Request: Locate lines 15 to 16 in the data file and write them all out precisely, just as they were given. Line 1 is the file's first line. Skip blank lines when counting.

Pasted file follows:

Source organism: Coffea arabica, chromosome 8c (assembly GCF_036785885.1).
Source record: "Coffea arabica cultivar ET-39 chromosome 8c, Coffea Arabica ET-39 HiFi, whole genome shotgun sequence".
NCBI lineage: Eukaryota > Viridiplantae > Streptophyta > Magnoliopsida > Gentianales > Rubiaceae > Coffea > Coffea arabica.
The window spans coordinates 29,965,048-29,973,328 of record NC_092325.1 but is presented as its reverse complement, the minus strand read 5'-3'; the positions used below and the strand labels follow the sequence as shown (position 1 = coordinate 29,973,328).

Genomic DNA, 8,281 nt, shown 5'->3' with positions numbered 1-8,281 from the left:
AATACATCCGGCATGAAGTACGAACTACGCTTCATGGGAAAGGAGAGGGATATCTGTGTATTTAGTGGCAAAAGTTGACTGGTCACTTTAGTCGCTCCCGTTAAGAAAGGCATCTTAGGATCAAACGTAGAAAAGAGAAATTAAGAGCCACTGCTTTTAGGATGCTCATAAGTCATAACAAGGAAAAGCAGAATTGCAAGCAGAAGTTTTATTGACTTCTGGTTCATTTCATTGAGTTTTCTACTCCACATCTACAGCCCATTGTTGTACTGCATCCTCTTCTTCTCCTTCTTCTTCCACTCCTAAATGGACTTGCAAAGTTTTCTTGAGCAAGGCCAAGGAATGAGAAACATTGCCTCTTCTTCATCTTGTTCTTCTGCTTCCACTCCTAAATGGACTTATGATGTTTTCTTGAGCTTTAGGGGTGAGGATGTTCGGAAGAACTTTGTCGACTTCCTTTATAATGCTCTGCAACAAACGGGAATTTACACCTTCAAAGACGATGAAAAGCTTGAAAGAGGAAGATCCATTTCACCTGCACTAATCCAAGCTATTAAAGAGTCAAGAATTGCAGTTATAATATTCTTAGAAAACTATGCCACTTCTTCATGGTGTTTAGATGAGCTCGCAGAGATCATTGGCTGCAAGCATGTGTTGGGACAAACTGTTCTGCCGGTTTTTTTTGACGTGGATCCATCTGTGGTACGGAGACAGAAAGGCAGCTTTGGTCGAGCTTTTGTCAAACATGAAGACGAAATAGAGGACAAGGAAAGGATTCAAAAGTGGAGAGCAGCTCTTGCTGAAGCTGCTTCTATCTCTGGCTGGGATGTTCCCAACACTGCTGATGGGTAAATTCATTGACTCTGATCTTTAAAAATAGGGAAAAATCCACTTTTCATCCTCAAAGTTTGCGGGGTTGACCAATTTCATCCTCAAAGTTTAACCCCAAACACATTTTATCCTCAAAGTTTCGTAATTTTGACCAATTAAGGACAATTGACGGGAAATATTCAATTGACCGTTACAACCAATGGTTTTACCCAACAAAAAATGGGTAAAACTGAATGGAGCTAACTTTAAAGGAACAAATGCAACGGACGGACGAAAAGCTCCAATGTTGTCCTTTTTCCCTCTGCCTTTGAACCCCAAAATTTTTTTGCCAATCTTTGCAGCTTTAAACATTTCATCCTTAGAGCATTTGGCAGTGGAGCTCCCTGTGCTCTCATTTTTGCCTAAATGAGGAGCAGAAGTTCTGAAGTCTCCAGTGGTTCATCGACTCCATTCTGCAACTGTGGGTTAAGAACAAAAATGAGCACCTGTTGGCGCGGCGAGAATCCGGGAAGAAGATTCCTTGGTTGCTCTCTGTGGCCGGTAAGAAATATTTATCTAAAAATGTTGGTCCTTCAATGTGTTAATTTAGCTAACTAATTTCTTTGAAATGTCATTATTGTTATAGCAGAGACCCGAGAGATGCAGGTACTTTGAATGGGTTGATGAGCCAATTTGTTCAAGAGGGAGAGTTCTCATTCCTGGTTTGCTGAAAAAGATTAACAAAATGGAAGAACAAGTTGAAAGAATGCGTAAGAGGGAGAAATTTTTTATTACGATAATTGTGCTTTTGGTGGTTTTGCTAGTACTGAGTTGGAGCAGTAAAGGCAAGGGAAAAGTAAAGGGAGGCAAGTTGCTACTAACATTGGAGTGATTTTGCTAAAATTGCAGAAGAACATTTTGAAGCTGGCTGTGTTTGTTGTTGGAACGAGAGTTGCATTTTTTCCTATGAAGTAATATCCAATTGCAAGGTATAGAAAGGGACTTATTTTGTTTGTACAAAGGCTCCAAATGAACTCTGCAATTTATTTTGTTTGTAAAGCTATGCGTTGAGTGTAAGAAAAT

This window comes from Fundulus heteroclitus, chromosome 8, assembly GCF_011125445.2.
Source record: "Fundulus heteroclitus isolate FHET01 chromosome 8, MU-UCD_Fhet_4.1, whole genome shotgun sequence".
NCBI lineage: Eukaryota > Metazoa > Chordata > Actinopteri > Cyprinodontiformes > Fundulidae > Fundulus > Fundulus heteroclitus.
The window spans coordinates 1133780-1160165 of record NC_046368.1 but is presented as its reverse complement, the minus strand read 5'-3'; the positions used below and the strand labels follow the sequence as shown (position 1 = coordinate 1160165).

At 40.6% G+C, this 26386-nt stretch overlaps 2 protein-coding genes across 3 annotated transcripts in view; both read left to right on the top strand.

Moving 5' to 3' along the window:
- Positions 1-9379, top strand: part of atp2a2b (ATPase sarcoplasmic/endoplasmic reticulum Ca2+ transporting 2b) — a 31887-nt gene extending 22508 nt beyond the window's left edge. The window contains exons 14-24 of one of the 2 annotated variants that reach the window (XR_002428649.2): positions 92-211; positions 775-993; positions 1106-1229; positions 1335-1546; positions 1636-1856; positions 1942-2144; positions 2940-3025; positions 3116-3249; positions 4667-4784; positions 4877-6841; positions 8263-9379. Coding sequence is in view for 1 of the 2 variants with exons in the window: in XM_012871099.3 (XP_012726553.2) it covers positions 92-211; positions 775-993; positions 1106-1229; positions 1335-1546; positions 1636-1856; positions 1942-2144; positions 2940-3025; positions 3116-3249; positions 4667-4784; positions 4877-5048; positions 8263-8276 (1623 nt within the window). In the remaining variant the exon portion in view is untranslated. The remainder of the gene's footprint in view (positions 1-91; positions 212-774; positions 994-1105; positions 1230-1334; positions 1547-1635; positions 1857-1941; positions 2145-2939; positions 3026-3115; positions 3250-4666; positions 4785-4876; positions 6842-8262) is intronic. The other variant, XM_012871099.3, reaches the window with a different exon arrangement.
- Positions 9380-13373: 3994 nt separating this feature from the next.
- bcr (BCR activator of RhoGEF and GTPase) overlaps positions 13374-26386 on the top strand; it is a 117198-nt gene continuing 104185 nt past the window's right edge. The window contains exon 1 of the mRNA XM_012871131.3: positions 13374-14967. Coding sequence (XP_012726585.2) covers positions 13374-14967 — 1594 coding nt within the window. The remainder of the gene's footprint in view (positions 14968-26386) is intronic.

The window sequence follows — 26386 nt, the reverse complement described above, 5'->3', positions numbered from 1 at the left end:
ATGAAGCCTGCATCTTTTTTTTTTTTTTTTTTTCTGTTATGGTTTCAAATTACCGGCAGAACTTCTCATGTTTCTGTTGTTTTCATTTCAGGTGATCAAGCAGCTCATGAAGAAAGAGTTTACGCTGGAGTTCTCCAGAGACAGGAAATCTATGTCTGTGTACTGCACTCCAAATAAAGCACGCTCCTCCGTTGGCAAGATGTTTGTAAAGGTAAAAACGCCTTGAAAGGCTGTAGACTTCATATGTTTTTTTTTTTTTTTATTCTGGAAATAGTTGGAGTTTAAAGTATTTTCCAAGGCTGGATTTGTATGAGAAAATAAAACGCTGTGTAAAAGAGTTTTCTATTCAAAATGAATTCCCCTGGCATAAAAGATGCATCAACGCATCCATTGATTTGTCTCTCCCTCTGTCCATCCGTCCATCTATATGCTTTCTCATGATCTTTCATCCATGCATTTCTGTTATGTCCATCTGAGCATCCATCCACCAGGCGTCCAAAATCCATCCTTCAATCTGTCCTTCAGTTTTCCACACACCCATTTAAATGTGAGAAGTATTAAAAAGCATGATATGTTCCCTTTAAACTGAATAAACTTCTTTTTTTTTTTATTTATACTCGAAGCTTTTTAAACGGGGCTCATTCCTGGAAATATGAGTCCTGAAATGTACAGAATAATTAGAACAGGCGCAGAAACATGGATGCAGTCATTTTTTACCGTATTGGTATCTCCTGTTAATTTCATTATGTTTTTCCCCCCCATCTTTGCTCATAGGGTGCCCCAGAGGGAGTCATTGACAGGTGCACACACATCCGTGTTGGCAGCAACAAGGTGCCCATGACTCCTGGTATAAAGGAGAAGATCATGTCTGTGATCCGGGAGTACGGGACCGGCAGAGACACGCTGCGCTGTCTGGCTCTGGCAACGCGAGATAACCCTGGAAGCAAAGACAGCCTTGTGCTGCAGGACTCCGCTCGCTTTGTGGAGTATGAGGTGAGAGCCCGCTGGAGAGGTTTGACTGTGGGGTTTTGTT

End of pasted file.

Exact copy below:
- bcr (BCR activator of RhoGEF and GTPase) overlaps positions 13374-26386 on the top strand; it is a 117198-nt gene continuing 104185 nt past the window's right edge. The window contains exon 1 of the mRNA XM_012871131.3: positions 13374-14967. Coding sequence (XP_012726585.2) covers positions 13374-14967 — 1594 coding nt within the window. The remainder of the gene's footprint in view (positions 14968-26386) is intronic.

The window sequence follows — 26386 nt, the reverse complement described above, 5'->3', positions numbered from 1 at the left end: